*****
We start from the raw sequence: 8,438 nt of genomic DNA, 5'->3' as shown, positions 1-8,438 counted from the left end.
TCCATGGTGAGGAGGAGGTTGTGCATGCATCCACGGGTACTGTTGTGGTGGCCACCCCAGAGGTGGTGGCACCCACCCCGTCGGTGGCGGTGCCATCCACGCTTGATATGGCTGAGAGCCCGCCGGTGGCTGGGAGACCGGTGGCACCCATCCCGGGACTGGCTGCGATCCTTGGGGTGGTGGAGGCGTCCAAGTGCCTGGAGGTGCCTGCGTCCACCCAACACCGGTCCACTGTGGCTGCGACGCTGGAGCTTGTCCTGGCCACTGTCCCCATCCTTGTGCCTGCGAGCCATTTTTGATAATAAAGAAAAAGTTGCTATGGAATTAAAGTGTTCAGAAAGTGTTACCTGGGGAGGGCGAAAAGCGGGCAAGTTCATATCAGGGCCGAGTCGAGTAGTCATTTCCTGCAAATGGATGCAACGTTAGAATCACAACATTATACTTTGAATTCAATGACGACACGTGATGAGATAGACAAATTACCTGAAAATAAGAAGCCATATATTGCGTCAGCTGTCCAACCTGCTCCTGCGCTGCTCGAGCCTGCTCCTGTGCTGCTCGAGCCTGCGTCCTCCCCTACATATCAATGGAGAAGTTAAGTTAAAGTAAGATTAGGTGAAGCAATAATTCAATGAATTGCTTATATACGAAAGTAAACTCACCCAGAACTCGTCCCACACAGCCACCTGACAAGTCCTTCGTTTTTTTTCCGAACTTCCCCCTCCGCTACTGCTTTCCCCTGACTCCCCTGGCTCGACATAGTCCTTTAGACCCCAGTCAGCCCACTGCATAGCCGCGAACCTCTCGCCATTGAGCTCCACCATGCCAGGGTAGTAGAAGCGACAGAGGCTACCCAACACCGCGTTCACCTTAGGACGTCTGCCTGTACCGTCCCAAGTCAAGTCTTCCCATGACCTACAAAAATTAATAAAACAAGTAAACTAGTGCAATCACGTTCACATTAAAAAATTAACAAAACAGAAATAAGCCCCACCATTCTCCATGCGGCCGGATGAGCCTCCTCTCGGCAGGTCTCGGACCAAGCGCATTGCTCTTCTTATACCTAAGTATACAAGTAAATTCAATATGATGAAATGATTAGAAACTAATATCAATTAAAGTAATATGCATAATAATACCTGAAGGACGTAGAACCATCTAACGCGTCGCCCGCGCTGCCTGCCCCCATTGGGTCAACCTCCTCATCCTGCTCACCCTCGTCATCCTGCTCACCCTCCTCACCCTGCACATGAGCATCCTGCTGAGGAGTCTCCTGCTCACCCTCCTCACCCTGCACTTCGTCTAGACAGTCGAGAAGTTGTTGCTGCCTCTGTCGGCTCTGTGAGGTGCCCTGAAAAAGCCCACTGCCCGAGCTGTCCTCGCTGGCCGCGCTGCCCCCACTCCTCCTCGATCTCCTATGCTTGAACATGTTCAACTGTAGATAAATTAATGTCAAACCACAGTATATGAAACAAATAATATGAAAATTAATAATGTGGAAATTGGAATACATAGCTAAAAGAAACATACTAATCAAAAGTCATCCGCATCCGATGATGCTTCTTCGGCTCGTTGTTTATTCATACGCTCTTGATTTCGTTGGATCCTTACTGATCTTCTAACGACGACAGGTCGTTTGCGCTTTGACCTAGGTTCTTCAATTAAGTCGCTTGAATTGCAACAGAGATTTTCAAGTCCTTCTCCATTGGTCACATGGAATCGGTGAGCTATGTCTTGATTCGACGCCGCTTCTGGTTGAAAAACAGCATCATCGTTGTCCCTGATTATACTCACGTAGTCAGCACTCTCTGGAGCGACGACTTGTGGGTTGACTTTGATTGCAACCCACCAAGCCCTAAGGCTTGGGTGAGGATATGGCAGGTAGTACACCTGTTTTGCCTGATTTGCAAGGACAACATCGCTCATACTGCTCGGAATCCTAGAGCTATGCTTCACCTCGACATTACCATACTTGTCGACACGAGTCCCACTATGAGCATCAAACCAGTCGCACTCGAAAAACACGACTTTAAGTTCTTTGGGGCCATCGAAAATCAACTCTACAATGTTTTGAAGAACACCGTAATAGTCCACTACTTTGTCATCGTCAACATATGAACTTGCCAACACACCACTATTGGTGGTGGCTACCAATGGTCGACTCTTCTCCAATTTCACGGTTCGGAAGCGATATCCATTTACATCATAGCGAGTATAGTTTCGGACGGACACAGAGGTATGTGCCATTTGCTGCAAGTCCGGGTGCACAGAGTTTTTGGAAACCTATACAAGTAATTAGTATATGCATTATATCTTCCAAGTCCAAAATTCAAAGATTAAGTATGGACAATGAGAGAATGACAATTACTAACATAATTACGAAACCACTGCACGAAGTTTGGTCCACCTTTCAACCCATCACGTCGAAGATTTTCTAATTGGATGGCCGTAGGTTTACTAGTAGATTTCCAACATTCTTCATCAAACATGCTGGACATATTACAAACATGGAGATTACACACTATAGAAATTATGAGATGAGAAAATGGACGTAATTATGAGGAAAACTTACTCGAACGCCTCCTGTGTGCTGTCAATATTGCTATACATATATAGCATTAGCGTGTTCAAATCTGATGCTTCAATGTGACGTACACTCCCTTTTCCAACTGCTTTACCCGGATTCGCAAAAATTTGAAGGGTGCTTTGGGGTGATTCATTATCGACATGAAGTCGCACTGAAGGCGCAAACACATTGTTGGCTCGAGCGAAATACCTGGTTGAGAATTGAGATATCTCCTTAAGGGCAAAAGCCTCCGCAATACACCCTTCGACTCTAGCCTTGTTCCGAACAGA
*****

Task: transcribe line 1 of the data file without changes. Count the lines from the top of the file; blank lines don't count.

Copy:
We start from the raw sequence: 8,438 nt of genomic DNA, 5'->3' as shown, positions 1-8,438 counted from the left end.